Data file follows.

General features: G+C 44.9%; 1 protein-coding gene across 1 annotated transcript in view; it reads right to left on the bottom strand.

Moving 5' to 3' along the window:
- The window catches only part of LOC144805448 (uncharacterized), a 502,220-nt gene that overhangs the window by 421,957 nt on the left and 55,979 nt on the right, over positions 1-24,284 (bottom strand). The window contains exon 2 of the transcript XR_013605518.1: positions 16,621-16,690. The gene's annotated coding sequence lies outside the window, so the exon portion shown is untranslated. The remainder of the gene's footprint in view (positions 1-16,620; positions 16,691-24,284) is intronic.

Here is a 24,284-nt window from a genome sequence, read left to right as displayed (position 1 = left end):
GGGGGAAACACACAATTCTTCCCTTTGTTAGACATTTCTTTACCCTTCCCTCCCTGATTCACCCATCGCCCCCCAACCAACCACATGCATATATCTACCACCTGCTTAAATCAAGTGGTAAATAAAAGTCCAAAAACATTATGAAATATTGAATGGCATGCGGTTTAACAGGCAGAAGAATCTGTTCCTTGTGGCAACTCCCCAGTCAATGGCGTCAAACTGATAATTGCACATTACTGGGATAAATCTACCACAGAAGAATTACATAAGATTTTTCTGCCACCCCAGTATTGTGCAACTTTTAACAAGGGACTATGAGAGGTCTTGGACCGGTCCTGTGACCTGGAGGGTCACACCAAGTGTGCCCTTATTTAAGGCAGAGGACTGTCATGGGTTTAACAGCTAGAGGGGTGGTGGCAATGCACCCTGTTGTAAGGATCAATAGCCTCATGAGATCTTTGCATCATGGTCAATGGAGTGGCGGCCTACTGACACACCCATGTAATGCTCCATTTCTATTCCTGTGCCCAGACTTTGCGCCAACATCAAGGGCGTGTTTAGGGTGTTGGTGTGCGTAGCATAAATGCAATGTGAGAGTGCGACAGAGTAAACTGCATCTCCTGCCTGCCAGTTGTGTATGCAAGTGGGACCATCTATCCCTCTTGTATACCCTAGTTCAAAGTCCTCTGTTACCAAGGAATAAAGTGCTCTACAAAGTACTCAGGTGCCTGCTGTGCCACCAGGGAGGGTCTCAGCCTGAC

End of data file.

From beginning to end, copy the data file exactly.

General features: G+C 44.9%; 1 protein-coding gene across 1 annotated transcript in view; it reads right to left on the bottom strand.

Moving 5' to 3' along the window:
- The window catches only part of LOC144805448 (uncharacterized), a 502,220-nt gene that overhangs the window by 421,957 nt on the left and 55,979 nt on the right, over positions 1-24,284 (bottom strand). The window contains exon 2 of the transcript XR_013605518.1: positions 16,621-16,690. The gene's annotated coding sequence lies outside the window, so the exon portion shown is untranslated. The remainder of the gene's footprint in view (positions 1-16,620; positions 16,691-24,284) is intronic.

Here is a 24,284-nt window from a genome sequence, read left to right as displayed (position 1 = left end):
GGGGGAAACACACAATTCTTCCCTTTGTTAGACATTTCTTTACCCTTCCCTCCCTGATTCACCCATCGCCCCCCAACCAACCACATGCATATATCTACCACCTGCTTAAATCAAGTGGTAAATAAAAGTCCAAAAACATTATGAAATATTGAATGGCATGCGGTTTAACAGGCAGAAGAATCTGTTCCTTGTGGCAACTCCCCAGTCAATGGCGTCAAACTGATAATTGCACATTACTGGGATAAATCTACCACAGAAGAATTACATAAGATTTTTCTGCCACCCCAGTATTGTGCAACTTTTAACAAGGGACTATGAGAGGTCTTGGACCGGTCCTGTGACCTGGAGGGTCACACCAAGTGTGCCCTTATTTAAGGCAGAGGACTGTCATGGGTTTAACAGCTAGAGGGGTGGTGGCAATGCACCCTGTTGTAAGGATCAATAGCCTCATGAGATCTTTGCATCATGGTCAATGGAGTGGCGGCCTACTGACACACCCATGTAATGCTCCATTTCTATTCCTGTGCCCAGACTTTGCGCCAACATCAAGGGCGTGTTTAGGGTGTTGGTGTGCGTAGCATAAATGCAATGTGAGAGTGCGACAGAGTAAACTGCATCTCCTGCCTGCCAGTTGTGTATGCAAGTGGGACCATCTATCCCTCTTGTATACCCTAGTTCAAAGTCCTCTGTTACCAAGGAATAAAGTGCTCTACAAAGTACTCAGGTGCCTGCTGTGCCACCAGGGAGGGTCTCAGCCTGAC